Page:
Climate change can often feel overwhelming, and the news can be filled with doom and gloom articles. However, it’s important to remember that there are actions being taken all around the world to address the issue. This blog post will highlight some of the innovative and impactful solutions that are currently being implemented to protect endangered species, restore ecosystems, and promote sustainable transportation and food security. From the Yurok Tribe’s program to reintroduce California condors, to the Scottish Parliament’s adoption of the “20-minute neighborhood” plan, these efforts demonstrate the power of community engagement and the positive impact it can have on the environment and society.
Yurok Tribe Brings Condors Back to the Region for the First Time in a Century
A Yurok Tribe program in California is using the reintroduction of California condors to help protect the species from extinction and restore the cultural significance of the birds to the tribe. The program also aims to address the impacts of lead poisoning, habitat loss, and other threats on the condor population and its ecosystem through community engagement and ecosystem restoration.
The California Condor, paradoxically, both faces habitat threats from old and renewable energy industries, while also providing biomimicry inspiration in their wings to wind power designers.
Endangered Sea Otters Reintroduced to Coastal Waters
A nonprofit group called the Center for Biological Diversity has petitioned the U.S. Fish and Wildlife Service to reintroduce sea otters to a stretch of the West Coast from Northern California to Oregon. The organization claims that threatened southern sea otters currently occupy only 13% of their historic range, with a small population of the mammals living on California’s central coast. The organization argues that the reintroduction of sea otters would be an unparalleled conservation success story, as they would help restore climate-vital kelp forest and seagrass ecosystems.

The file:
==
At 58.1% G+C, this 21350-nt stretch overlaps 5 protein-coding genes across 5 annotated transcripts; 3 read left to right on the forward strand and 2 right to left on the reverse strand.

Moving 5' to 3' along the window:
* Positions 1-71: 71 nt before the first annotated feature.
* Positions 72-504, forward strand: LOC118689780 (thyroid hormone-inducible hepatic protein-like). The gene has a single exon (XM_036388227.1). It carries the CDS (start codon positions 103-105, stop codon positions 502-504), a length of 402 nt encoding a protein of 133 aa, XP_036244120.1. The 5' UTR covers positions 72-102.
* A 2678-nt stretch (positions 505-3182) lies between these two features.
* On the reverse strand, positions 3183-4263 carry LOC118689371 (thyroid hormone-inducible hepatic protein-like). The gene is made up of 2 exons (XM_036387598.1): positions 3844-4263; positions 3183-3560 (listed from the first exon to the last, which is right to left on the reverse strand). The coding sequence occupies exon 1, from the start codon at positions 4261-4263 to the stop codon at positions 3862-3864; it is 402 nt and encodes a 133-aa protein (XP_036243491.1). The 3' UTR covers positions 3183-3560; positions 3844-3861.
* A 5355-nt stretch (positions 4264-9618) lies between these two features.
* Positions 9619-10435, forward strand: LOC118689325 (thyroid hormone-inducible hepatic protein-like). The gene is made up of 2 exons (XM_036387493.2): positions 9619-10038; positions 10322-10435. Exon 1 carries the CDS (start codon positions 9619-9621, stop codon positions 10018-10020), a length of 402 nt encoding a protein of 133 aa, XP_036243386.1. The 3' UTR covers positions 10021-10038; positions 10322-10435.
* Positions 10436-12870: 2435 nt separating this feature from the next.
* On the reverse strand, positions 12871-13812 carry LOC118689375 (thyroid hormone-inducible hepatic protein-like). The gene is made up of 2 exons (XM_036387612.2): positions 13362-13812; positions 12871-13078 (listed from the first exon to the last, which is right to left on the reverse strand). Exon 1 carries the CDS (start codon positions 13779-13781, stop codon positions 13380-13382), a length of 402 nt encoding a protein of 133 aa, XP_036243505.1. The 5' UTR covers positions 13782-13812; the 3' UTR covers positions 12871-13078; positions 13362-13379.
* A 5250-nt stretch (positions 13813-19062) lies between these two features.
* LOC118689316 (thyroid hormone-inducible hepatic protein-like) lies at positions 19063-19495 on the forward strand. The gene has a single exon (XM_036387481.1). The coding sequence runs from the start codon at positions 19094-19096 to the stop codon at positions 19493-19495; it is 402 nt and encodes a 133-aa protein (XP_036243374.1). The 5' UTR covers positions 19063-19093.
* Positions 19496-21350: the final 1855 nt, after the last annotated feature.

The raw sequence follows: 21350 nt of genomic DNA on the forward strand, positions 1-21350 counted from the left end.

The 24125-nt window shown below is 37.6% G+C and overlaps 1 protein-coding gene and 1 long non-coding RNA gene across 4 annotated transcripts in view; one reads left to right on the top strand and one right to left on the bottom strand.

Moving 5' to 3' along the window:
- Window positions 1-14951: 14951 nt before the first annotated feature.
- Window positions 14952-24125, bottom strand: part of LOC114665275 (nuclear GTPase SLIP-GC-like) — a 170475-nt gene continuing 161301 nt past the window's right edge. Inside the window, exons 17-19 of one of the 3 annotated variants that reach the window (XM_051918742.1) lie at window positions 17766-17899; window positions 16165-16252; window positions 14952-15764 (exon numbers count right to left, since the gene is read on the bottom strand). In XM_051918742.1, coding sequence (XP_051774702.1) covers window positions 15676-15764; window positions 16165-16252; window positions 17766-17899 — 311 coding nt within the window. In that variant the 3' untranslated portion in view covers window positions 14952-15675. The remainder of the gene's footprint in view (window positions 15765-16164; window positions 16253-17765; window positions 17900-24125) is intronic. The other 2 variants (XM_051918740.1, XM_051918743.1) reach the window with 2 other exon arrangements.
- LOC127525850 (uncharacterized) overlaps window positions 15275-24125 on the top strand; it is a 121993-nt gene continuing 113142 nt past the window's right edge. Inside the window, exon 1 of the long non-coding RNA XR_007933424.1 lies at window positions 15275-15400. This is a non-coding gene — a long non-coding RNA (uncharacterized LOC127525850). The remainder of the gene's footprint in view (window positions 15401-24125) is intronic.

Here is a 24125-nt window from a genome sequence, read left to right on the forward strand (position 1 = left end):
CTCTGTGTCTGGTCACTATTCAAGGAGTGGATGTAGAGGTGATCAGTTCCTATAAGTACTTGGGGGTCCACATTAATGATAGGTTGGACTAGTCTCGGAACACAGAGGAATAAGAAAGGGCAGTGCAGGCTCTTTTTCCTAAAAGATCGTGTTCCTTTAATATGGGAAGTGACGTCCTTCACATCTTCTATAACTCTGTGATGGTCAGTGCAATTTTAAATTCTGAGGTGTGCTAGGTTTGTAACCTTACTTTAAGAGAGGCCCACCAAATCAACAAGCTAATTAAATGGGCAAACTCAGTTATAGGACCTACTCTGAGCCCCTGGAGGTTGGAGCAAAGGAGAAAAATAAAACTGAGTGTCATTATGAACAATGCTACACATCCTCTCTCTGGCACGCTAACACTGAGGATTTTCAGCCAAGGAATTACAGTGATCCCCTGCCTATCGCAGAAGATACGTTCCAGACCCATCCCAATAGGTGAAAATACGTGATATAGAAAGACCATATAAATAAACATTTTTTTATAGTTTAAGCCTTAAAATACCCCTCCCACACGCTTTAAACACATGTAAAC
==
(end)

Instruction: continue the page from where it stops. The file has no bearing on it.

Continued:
Munekan Masha Project: Indigenous-led Restoration Efforts in Colombia
The Kogi people of Colombia, an indigenous community, have developed a conservation worldview that emphasizes the cultural connection between humans and nature and the importance of preserving it for future generations. The Kogi worldview emphasizes the idea that humans are not separate from nature and that conservation is not just about protecting species and habitats, but also preserving the balance between the spiritual, natural and human worlds. The Kogi people are collaborating with scientists to create educational material that will teach Kogi values to western schools and universities.
Hawaiian Indigenous Groups Receive Funding to Support Traditional Fishpond Preservation
Indigenous groups and grassroot organizations will receive congressional funding to upgrade the management of fishponds using modern technology and techniques, which will help in preserving the ancient Hawaiian fishpond system. The partnership aims to promote sustainable aquaculture, improve food security, and provide economic opportunities for the native Hawaiian community.
Scotland Adopts Twenty-Minute Neighborhood Plan to Create Sustainable Cities
The Scottish Parliament has approved the concept of a “20-minute neighborhood”, which aims to make it possible for residents to access everyday necessities within a 20-minute walk or bike ride from their homes. The plan is focused on promoting sustainable transportation and reducing carbon emissions, while also encouraging people to walk or bike more, and improving overall quality of life.
Arizona Seed Bank Restores Indigenous Crops
The Arizona Native Seed Bank is preserving traditional agricultural practices and native crops by collecting, storing and distributing seeds of plants historically grown by indigenous communities in the state. The seed bank works with farmers and community members to help revitalize traditional agriculture and improve food security for tribes and rural communities.
Seed banks are an essential tool to climate adaptation.